Industry And Cluster | News & Insights

Supply chain constraints spoil Garment export party

Published: October 20, 2021
Author: Manali bhanushali

Although the garment industry has witnessed a remarkable rebound in exports since the wake of covid-19, there are bigger challenges staring the sector in the form of supply chain constraints.

While hike in fuel prices remains a concern as the dyeing and processing units have started added ad-hoc ‘fuel surcharge’, the inherent supply chain constraints come to fore during buoyancy.

“India is one of the largest producers of cotton and houses the entire value chain up to apparel for export. But due to structural bottlenecks of the supply chain, we could seldom exploit the surge  in demand” says Dr. Animesh Saxena- Manging Director Neetee Apparels- a leading garment exporter and President of Federation of Indian Micro and Small & Medium Enterprises (FISME).     

“The sub-optimal size of dyeing & processing units and their limited capacities mean they can’t work on long term contacts and are prone to hike prices with even slight change in raw material costs. Secondly, the current size of processing industry can’t handle sudden surge in orders and export opportunities like the one coming to India’s way due to shift in GVCs, are likely to be missed”, he added.  

Dr. Saxena has suggested to the Government to help bolster investment in the supply chain to augment productive capacities.   

Speaking exclusively with KNN on this issue, Raja Shanmugham, President, Tiruppur Exporters Association stated, “The current situation is adversely impacting the industry in all forms. Government needs to understand that MSMEs are facing the brunt of the crunch in the supply of raw materials.”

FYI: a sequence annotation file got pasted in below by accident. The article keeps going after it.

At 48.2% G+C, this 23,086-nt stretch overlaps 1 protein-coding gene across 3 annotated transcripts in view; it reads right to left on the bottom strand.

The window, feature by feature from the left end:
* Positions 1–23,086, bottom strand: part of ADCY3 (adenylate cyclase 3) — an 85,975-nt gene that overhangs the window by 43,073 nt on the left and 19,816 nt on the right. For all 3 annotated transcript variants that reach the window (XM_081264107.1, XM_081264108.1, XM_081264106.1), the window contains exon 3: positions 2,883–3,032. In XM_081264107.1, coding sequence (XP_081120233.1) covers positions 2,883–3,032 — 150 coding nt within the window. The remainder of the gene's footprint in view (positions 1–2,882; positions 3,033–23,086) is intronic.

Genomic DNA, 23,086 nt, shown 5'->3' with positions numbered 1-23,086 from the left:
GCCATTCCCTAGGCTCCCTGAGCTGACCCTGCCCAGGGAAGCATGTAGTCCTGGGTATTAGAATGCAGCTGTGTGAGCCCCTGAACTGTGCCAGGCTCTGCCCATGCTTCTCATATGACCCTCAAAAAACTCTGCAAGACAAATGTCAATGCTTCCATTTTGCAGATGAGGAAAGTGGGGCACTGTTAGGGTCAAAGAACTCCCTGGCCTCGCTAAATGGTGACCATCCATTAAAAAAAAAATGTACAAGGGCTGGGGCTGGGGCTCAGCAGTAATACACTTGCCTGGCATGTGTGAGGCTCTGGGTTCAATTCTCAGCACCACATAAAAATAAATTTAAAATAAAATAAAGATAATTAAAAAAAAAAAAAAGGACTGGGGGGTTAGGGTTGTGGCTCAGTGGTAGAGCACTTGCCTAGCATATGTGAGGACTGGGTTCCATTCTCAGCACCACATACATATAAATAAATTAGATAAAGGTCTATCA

He further added that, this turmoil has been building up since the last 2 years and to sustain is a big challenge for us.

Looking at the current scenario, growth doesn’t look immediate for the textile industry but a flow of investments will give the much needed push to the supply chain.

Shanmugham said that, “The PIL scheme, Pradhan Mantri Mega Integrated Textile Region and Apparel (PM Mitra) scheme are good for the corporate sector, and not for clusters like ours. Hence, our plea to the government is to look into liquidity block and release the amount guaranteed in the schemes.”

With this the Government also needs to aid the textile sector with technological advancement, and should come forward to safeguard the MSMEs.

It is imperative to note that India is the 6th largest exporter of textiles and apparel in the world, and is the 2nd largest employer in the country providing direct employment to 45 million people and 100 million people in allied industries. 

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